The gold bugs have come out to play.
Gold bounced back Monday after taking a massive beating over the past week or so.
Early Monday, gold prices popped back above $1,400 for the first time in a week. Prices are still a far cry from their record $1,900 level but the modest bounce is encouraging for gold bugs.
It was exactly one week ago that gold prices plunged more than 9% in their biggest one-day sell-off in decades. That appeared to be enough of a rout for big money to come rolling back in.
Hedge funds and commodity trading advisers added to their gold holdings, while cutting back on their short bets that gold would fall further.
According to the latest commitment of traders report from the Commodity Futures Trading Commission, hedge funds and advisers increased their net long positions to 68,662 contracts, while trimming their short bets to 54,025.
And while hedge fund titan John Paulson, who runs the Paulson Advantage Fund, has seen his gold holdings lose value (he has a 21.75% stake in the SPDR Gold Trust ETF), on balance, he's still up on his investment. Gold was around $905 when he started buying four years ago.
It will probably take more than one day of gains to send the bears packing but for now, investors and StockTwits traders are cautiously optimistic.
Doesn't look like the shorts are ready to jump back into the fray just yet. Gold is holding pretty firmly above $1,400 for the moment. But that doesn't mean the precious metal is completely out of the woods.
Remember, prices hit a record high just above $1,900 back in September 2011. After dropping down to the $1,500-$1,600 level, they'd been pretty steady...until now.
It's tough to read the tea leaves here. Signs of slowing growth in China, Goldman slashing its price forecast and worries about central bank selling continues to underpin sentiment.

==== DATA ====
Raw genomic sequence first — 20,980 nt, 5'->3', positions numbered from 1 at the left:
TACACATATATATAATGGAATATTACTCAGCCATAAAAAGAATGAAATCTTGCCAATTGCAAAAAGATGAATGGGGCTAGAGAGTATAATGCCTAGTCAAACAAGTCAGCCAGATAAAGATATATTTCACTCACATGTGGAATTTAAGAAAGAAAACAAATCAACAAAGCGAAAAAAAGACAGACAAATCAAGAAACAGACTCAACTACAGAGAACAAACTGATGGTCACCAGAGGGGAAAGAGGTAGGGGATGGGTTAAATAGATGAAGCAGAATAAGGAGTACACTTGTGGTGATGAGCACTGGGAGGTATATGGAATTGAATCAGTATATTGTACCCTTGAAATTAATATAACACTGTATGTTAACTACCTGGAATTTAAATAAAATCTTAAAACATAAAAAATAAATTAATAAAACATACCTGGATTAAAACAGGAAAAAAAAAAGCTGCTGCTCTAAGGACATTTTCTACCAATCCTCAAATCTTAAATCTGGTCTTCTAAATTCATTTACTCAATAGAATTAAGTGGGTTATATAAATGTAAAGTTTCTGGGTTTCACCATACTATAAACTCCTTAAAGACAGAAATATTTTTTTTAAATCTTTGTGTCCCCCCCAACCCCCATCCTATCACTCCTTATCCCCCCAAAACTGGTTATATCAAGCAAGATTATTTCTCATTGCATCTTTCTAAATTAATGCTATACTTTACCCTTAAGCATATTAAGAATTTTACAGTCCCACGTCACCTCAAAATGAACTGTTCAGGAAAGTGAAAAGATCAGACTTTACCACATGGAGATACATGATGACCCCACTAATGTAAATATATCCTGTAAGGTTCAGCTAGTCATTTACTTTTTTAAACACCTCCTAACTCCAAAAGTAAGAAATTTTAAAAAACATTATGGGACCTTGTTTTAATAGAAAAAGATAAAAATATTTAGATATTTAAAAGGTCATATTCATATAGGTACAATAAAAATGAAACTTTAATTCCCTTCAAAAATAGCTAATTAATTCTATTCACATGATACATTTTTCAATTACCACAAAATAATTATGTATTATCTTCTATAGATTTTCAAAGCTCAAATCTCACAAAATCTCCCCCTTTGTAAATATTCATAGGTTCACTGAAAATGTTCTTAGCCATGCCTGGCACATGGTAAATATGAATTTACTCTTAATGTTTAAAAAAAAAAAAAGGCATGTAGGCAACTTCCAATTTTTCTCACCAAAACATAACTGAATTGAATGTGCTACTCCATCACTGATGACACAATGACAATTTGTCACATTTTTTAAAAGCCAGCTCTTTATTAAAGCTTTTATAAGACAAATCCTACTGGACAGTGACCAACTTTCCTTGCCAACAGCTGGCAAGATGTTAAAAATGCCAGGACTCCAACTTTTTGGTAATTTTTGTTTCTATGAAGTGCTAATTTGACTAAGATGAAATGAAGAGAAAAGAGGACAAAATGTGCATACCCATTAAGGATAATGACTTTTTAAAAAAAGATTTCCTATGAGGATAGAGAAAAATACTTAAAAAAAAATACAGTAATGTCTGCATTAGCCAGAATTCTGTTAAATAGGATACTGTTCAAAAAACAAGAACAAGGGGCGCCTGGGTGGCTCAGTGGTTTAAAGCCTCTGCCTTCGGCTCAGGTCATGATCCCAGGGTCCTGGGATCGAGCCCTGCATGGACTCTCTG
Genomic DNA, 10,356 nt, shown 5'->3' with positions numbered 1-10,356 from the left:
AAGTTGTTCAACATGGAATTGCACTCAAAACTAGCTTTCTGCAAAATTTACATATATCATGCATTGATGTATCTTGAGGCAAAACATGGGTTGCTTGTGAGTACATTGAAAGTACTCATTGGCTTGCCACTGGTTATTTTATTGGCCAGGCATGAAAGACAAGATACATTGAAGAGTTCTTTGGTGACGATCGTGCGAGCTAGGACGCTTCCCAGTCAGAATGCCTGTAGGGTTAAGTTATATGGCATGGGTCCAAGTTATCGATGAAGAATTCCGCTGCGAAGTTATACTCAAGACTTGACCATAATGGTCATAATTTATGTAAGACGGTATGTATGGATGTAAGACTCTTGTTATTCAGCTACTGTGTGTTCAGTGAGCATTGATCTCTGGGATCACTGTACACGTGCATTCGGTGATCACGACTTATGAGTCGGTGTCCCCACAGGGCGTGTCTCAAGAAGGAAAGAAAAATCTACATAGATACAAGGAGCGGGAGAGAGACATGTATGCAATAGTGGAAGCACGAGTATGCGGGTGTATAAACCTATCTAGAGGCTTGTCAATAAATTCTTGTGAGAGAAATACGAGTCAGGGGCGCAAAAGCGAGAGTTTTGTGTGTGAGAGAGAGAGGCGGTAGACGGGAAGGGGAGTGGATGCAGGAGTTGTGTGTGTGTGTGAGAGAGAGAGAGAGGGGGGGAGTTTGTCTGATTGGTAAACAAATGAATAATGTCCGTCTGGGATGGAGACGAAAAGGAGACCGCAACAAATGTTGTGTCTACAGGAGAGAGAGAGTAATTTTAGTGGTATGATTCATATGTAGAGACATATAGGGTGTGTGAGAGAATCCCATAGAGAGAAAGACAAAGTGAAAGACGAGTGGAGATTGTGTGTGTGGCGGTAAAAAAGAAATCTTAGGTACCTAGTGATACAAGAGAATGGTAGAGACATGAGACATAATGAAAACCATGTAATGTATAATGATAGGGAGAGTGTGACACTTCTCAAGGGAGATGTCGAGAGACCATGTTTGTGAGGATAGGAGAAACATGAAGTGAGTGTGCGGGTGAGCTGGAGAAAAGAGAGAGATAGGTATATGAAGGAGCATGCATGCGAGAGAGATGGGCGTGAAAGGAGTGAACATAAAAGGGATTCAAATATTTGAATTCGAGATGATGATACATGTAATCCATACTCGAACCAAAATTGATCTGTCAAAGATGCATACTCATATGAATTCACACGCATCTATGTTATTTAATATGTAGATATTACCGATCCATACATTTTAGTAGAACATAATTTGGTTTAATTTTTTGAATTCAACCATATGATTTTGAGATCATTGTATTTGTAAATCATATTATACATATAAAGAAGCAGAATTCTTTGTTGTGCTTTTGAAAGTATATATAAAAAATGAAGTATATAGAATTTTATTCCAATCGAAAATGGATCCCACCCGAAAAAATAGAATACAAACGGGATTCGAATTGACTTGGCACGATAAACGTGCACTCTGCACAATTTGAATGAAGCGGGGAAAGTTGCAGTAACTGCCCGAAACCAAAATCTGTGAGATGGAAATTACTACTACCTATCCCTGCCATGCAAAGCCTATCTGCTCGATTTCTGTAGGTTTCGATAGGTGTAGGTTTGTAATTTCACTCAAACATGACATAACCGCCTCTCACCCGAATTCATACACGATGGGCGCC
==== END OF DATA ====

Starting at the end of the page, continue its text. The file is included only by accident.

For every optimist, there's a pessimist.
I wouldn't count gold out just yet. There's a lot out there to keep investors on edge. And in times of uncertainty, gold almost always looks like a viable alternative.
Facing pressure from U.S. authorities, Intrade announced Monday that it will no longer offer "real-money" accounts for users in the United States.
The announcement comes after the Commodity Futures Trading Commission filed a civil complaint against the Dublin, Ireland-based operators of Intrade, an online prediction market. The CFTC charged Intrade and its parent company, Trade Exchange Network Limited, with violating a ban on options trading and making false statements in official MOREBen Rooney - Nov 26, 2012 4:52 PM ET
A battle is brewing over how the swaps or derivatives market is regulated.
As part of the Dodd-Frank Wall Street reform law, the Commodity Futures Trading Commission agency was tasked with the job of monitoring the $700 trillion derivatives market. Derivatives are the instruments behind JPMorgan's (JPM) recent loss of at least $2 billion and the trades that helped blow up AIG (AIG), Lehman Brothers and Bear Stearns.
But CFTC chairman Gary MOREMaureen Farrell - Jun 7, 2012 5:11 PM ET
|Megyn Kelly's epic clash with Newt Gingrich|
|Mercedes-Benz unveils first pickup truck|
|Trump's aggressive strategy to cut property taxes -- his own|
|Housing market starting to show signs of strain|
|Google puts the brakes on Fiber and plans for layoffs|